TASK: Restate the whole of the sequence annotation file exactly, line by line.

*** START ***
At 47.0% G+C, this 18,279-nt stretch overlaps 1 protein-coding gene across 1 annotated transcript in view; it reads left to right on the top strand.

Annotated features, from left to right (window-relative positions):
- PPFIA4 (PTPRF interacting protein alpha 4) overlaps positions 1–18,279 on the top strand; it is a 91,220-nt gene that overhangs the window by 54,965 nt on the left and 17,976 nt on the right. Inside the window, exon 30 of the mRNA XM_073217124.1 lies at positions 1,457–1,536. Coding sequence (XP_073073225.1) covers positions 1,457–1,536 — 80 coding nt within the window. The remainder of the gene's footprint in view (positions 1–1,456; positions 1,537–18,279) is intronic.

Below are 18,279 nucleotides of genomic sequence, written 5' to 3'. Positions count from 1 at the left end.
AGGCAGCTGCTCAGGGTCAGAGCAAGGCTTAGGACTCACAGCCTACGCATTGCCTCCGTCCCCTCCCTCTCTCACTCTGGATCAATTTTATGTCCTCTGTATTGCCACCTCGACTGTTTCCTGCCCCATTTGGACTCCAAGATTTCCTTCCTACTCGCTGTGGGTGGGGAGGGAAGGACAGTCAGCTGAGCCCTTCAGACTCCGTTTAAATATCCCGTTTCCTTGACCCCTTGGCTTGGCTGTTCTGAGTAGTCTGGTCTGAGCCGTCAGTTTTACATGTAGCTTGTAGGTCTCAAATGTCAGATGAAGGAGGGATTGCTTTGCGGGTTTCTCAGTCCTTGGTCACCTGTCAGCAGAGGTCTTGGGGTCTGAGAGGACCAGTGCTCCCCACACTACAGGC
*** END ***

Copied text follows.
At 47.0% G+C, this 18,279-nt stretch overlaps 1 protein-coding gene across 1 annotated transcript in view; it reads left to right on the top strand.

Annotated features, from left to right (window-relative positions):
- PPFIA4 (PTPRF interacting protein alpha 4) overlaps positions 1–18,279 on the top strand; it is a 91,220-nt gene that overhangs the window by 54,965 nt on the left and 17,976 nt on the right. Inside the window, exon 30 of the mRNA XM_073217124.1 lies at positions 1,457–1,536. Coding sequence (XP_073073225.1) covers positions 1,457–1,536 — 80 coding nt within the window. The remainder of the gene's footprint in view (positions 1–1,456; positions 1,537–18,279) is intronic.

Below are 18,279 nucleotides of genomic sequence, written 5' to 3'. Positions count from 1 at the left end.
AGGCAGCTGCTCAGGGTCAGAGCAAGGCTTAGGACTCACAGCCTACGCATTGCCTCCGTCCCCTCCCTCTCTCACTCTGGATCAATTTTATGTCCTCTGTATTGCCACCTCGACTGTTTCCTGCCCCATTTGGACTCCAAGATTTCCTTCCTACTCGCTGTGGGTGGGGAGGGAAGGACAGTCAGCTGAGCCCTTCAGACTCCGTTTAAATATCCCGTTTCCTTGACCCCTTGGCTTGGCTGTTCTGAGTAGTCTGGTCTGAGCCGTCAGTTTTACATGTAGCTTGTAGGTCTCAAATGTCAGATGAAGGAGGGATTGCTTTGCGGGTTTCTCAGTCCTTGGTCACCTGTCAGCAGAGGTCTTGGGGTCTGAGAGGACCAGTGCTCCCCACACTACAGGC